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Going back to school? 8 tips to find balance and stay sane!

Going back to school? 8 tips to find balance and stay sane!

Going back to school is all the rage these days. In the wake of the recession, many  are seeing the value of the college education they didn’t get earlier.  The problem is, most non-traditional students don’t have the luxury of taking years off work so they can pursue that all-important degree. Balancing work, a private life, and school can seem overwhelming. The good news is that going back to school doesn’t have to cost your sanity! Here are eight ways to balance family, homework, and career and still achieve all your goals.

1. Lay the groundwork.

Many employers like to see their employees going back to school. It makes their workforce more educated and the employees themselves more valuable. Talk to your spouse and your kids and explain that you’ll be doing homework right alongside them. Then talk to your boss and discuss your degree ambitions and objectives. Be sure to have a rough plan for how long it will take and what scheduling accommodations you can reasonably foresee. This will put everyone on the same page and set clear expectations about what you’re willing to put in and what you need in return to make this work. Don’t forget to ask if your company has a tuition reimbursement program or other benefits that will make getting your degree easier.

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2. Budget time wisely.

There are only 24 hours in a day, no matter how tough you are. Sit down and figure out how much time you absolutely must devote to school, work, and your family life to keep everything running smoothly. Remember that sometimes there will be family factors that need to take a higher precedence than your education or your job, and plan accordingly. While not a magic bullet, a lesson in time management will certainly make your life less chaotic and not leave anyone feeling short-changed.

3. How much is too much?

Trying to achieve a bachelor’s degree in two years is all well and good, but you have to be realistic about your other time demands. Most people find that 15 credit hours a semester is a manageable load, especially when work and family are factored in. Try as many classes as you dare for your first semester. If your grades suffer or your boss is constantly chewing you out because you missed something, or your kids are starting to forget what you look like, it’s time to reevaluate. Outdoing all the young Thundercats on your campus sounds like a great idea…but keep in mind that you have responsibilities they don’t. Dropping a class or two to enhance your GPA and keep the other elements of your life and mind in balance isn’t the worst thing you can do if you find yourself in over your head.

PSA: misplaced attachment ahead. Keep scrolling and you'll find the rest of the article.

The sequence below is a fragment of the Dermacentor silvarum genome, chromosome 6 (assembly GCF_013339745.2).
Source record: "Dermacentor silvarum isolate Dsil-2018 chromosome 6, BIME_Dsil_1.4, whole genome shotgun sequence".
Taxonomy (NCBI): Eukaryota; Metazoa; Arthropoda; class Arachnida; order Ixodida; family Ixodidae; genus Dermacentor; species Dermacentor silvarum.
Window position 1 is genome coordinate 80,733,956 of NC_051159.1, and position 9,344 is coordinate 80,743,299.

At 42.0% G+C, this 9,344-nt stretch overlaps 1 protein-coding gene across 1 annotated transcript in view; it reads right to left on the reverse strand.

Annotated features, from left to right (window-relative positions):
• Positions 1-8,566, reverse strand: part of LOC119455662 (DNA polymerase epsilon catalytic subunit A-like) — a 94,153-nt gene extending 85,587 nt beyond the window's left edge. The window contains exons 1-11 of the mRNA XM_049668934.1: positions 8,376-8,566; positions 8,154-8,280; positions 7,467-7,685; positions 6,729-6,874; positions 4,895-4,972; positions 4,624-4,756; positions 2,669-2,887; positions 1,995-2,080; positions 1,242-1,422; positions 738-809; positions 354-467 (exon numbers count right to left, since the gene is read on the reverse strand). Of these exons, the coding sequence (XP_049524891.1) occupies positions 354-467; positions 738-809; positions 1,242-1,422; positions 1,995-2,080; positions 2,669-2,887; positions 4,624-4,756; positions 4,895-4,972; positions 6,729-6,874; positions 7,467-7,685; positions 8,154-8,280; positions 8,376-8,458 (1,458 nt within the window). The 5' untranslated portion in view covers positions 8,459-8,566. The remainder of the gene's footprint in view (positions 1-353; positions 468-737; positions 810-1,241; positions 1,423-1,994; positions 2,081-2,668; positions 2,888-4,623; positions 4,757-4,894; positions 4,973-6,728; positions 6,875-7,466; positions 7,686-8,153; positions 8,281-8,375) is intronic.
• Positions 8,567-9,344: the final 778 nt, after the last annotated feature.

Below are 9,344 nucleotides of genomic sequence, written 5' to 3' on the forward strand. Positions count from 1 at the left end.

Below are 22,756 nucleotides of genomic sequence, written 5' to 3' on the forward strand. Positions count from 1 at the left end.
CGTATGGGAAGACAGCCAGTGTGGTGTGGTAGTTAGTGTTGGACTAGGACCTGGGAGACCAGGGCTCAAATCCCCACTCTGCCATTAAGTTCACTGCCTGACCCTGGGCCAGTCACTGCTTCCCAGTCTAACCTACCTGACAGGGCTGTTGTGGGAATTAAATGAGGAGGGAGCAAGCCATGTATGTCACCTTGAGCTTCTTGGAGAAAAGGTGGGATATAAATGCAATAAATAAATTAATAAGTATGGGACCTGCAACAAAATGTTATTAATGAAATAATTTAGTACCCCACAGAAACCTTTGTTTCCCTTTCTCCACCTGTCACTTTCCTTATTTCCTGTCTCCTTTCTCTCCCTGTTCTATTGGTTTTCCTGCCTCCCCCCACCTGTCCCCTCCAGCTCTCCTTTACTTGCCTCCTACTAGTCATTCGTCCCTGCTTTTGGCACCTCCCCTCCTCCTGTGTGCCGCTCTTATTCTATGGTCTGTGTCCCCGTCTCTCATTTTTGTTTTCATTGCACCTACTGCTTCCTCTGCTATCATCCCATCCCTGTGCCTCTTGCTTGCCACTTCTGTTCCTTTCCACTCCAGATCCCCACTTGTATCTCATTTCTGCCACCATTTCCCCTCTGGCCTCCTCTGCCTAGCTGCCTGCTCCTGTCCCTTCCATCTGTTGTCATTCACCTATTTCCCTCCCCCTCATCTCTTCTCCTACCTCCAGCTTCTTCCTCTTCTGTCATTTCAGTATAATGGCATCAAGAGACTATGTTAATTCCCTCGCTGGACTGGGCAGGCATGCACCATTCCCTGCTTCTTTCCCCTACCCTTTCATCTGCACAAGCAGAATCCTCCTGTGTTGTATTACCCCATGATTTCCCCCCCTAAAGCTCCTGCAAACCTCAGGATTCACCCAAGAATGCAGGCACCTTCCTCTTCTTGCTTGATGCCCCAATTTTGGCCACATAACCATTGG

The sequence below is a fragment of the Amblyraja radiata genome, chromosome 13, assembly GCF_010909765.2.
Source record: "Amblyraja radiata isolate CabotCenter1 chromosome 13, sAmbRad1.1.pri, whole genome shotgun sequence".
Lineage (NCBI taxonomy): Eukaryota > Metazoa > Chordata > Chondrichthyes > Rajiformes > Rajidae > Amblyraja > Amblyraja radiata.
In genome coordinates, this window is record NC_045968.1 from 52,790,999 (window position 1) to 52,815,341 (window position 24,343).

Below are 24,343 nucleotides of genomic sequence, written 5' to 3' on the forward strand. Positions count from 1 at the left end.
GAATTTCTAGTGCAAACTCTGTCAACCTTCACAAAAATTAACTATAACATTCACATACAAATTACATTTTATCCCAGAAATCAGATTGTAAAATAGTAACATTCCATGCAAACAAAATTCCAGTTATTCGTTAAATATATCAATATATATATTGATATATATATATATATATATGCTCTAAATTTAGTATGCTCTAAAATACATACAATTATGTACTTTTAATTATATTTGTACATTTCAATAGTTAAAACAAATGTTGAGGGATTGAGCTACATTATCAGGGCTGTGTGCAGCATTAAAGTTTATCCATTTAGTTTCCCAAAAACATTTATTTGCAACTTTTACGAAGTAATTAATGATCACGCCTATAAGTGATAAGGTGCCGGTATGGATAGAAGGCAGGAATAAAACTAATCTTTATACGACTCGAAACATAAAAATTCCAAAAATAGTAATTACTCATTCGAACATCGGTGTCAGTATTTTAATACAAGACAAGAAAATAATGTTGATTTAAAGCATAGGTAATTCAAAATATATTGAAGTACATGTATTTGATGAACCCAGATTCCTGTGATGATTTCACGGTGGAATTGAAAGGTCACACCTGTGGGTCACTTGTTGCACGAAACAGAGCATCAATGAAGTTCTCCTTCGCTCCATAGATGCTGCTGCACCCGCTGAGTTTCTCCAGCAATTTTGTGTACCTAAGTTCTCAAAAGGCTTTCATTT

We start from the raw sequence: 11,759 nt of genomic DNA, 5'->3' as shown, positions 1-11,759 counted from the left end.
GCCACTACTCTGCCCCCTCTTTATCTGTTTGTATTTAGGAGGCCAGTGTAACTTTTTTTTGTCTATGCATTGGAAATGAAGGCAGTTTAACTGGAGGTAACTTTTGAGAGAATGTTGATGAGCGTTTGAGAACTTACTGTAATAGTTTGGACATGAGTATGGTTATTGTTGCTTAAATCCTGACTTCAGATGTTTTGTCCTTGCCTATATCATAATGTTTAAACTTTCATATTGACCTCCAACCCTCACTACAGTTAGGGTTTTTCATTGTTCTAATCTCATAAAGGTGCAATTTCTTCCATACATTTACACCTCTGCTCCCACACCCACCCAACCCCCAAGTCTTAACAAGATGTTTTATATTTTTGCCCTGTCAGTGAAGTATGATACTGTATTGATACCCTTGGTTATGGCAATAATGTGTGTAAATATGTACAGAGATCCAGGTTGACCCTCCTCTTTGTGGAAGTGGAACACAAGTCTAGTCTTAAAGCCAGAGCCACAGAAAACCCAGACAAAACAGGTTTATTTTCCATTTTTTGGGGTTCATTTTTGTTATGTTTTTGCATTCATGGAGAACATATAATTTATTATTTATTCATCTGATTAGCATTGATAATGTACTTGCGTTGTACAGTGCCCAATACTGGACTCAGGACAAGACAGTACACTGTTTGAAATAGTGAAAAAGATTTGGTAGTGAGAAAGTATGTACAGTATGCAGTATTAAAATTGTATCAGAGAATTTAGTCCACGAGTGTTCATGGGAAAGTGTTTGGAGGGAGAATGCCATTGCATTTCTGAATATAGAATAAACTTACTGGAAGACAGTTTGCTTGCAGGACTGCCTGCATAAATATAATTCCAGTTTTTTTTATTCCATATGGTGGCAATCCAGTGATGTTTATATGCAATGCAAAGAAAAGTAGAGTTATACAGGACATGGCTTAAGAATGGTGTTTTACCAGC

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4. Know when to say “no.”

Many people are afraid to say no to anyone, whether it’s the guys from the office, the wife, the boss’s secretary, or the kid who’s looking for the new acting secretary of the student council. They’re afraid of looking weak, incapable, or like they aren’t superheroes. If you laid your groundwork appropriately at the start, you’ve already made it clear there are going to be times when you simply cannot please everyone. That urgent report on quarterly sales that must be ready to present at nine a.m., Timmy’s basketball game, Dr. No’s fifty-page paper on the mating habits of the common housefly that’s due tomorrow at noon, and your spouse’s sister’s roommate’s birthday party may well wind up hitting you all at once. In this case, which do you choose?  It doesn’t make you a bad parent, employee, or student if you can’t be in all places at once. It just makes you human. Never be afraid to say, “I’m in over my head.” Then decide which one or two things are the most important, and stick to your decision. (You can always ask Dr. No for an extension on the paper, but based on his name, don’t hold your breath…)

5. Do what you say you’re going to do.

This may be the hardest of all of them. You may sit down to that German epic poem, intending to study it inside and out, but your inner three-year-old wants cookies, ice cream, and a long session in front of the X-Station or PlayBox. This is the moment when maturity and self-discipline have to take center stage, especially if you’re missing Susie’s play for it. Once you’ve worked out what your time commitments are, follow through on them.

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6. Get your Zen on.

Sometimes there’s just too much going on at one time, particularly during midterms and finals. This is not automatically a bad thing. Stress can help us perform better and achieve more, but it has to be the right kind of stress. If you find yourself under too many kinds of negative stress, take a time-out. Watch a movie, meditate, indulge in one of your hobbies for a little while, or see if you can coax your spouse or significant other into a nice, relaxing romp in the bedroom. (Or the kitchen, or the living room…whatever works.) Once you feel a little less stressed, then get back to whichever variant(s) of work you have on your plate. You’ll be a lot more efficient when your mind and body are both calm and relaxed.